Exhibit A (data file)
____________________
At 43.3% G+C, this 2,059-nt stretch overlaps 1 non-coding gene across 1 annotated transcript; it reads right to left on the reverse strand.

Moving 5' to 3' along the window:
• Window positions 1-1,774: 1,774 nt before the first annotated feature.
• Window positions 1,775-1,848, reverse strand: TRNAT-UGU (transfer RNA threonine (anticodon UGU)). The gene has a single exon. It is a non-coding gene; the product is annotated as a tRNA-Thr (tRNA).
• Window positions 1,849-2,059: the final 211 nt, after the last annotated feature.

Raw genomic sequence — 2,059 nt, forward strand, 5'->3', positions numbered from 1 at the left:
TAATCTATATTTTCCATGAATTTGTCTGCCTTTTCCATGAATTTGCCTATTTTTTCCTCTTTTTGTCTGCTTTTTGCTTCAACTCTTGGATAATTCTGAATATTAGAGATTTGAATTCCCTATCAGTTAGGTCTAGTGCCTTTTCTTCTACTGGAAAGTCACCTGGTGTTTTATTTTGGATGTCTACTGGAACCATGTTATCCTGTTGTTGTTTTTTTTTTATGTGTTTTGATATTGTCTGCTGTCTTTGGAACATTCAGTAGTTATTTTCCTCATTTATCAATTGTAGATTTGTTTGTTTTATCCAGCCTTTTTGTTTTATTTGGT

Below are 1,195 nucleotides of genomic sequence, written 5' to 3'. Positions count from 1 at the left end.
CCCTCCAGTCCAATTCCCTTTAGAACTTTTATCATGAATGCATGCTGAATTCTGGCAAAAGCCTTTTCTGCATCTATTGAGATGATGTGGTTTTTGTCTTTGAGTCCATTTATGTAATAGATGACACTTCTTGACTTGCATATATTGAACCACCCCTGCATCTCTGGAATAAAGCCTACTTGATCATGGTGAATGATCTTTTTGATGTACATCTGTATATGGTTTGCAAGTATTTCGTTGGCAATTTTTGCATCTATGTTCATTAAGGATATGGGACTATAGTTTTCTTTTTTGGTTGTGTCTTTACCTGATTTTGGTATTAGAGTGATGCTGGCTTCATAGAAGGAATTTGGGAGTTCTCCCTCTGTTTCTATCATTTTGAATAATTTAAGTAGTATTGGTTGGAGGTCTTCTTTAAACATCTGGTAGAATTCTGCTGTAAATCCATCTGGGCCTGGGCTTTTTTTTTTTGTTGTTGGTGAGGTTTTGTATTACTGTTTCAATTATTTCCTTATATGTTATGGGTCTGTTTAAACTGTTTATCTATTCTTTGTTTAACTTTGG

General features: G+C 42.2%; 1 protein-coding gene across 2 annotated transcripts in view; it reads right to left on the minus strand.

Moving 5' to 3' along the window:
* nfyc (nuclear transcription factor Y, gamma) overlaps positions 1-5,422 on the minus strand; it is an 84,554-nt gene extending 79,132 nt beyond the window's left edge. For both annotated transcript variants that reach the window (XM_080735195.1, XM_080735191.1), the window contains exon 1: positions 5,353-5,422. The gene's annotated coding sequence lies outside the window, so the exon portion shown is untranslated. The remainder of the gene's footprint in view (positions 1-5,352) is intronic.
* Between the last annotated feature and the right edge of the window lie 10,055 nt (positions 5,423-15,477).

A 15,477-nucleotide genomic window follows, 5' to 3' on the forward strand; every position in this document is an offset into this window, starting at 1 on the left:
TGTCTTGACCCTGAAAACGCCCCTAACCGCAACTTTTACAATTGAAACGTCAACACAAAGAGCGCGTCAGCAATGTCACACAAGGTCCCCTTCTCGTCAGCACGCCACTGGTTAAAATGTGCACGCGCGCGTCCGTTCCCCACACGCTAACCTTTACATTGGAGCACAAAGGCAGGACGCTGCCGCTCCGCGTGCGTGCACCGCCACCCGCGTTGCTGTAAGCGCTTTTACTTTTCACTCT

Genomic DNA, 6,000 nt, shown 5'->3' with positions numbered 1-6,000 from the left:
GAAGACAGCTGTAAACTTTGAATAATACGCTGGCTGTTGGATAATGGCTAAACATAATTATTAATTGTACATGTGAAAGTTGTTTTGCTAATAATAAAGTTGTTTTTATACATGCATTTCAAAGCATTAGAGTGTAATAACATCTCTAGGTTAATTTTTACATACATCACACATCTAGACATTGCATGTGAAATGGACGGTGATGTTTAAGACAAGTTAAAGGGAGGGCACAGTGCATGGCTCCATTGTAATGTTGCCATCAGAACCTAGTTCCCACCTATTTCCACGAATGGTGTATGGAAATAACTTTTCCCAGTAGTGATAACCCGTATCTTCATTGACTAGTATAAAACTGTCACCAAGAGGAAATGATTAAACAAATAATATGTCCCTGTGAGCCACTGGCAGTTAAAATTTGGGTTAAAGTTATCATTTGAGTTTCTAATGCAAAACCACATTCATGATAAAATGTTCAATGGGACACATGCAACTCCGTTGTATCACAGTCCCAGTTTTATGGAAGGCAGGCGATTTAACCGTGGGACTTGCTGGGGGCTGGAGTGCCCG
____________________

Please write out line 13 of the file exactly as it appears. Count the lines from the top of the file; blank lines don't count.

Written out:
* Between the last annotated feature and the right edge of the window lie 10,055 nt (positions 5,423-15,477).